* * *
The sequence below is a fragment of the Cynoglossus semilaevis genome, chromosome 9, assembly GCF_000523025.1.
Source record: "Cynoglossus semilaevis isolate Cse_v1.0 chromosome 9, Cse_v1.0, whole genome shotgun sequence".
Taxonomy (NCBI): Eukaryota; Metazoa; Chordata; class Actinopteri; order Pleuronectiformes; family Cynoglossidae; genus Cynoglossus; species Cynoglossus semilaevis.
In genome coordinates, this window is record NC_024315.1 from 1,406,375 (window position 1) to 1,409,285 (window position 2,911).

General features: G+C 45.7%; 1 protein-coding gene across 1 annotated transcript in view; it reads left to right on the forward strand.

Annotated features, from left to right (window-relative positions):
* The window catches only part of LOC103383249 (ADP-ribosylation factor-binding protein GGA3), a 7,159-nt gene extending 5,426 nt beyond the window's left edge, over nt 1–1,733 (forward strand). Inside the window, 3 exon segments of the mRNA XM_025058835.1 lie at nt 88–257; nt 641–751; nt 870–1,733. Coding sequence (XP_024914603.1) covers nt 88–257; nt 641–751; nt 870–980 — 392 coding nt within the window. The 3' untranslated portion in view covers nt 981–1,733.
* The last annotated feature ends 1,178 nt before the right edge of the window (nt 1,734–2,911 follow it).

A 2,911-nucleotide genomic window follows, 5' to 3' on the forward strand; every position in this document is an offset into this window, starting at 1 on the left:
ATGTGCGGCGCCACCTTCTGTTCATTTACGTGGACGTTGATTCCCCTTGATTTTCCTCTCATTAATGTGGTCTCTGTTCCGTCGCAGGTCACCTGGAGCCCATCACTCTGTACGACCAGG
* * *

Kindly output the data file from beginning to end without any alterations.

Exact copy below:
The sequence below is a fragment of the Cynoglossus semilaevis genome, chromosome 9, assembly GCF_000523025.1.
Source record: "Cynoglossus semilaevis isolate Cse_v1.0 chromosome 9, Cse_v1.0, whole genome shotgun sequence".
Taxonomy (NCBI): Eukaryota; Metazoa; Chordata; class Actinopteri; order Pleuronectiformes; family Cynoglossidae; genus Cynoglossus; species Cynoglossus semilaevis.
In genome coordinates, this window is record NC_024315.1 from 1,406,375 (window position 1) to 1,409,285 (window position 2,911).

General features: G+C 45.7%; 1 protein-coding gene across 1 annotated transcript in view; it reads left to right on the forward strand.

Annotated features, from left to right (window-relative positions):
* The window catches only part of LOC103383249 (ADP-ribosylation factor-binding protein GGA3), a 7,159-nt gene extending 5,426 nt beyond the window's left edge, over nt 1–1,733 (forward strand). Inside the window, 3 exon segments of the mRNA XM_025058835.1 lie at nt 88–257; nt 641–751; nt 870–1,733. Coding sequence (XP_024914603.1) covers nt 88–257; nt 641–751; nt 870–980 — 392 coding nt within the window. The 3' untranslated portion in view covers nt 981–1,733.
* The last annotated feature ends 1,178 nt before the right edge of the window (nt 1,734–2,911 follow it).

A 2,911-nucleotide genomic window follows, 5' to 3' on the forward strand; every position in this document is an offset into this window, starting at 1 on the left:
ATGTGCGGCGCCACCTTCTGTTCATTTACGTGGACGTTGATTCCCCTTGATTTTCCTCTCATTAATGTGGTCTCTGTTCCGTCGCAGGTCACCTGGAGCCCATCACTCTGTACGACCAGG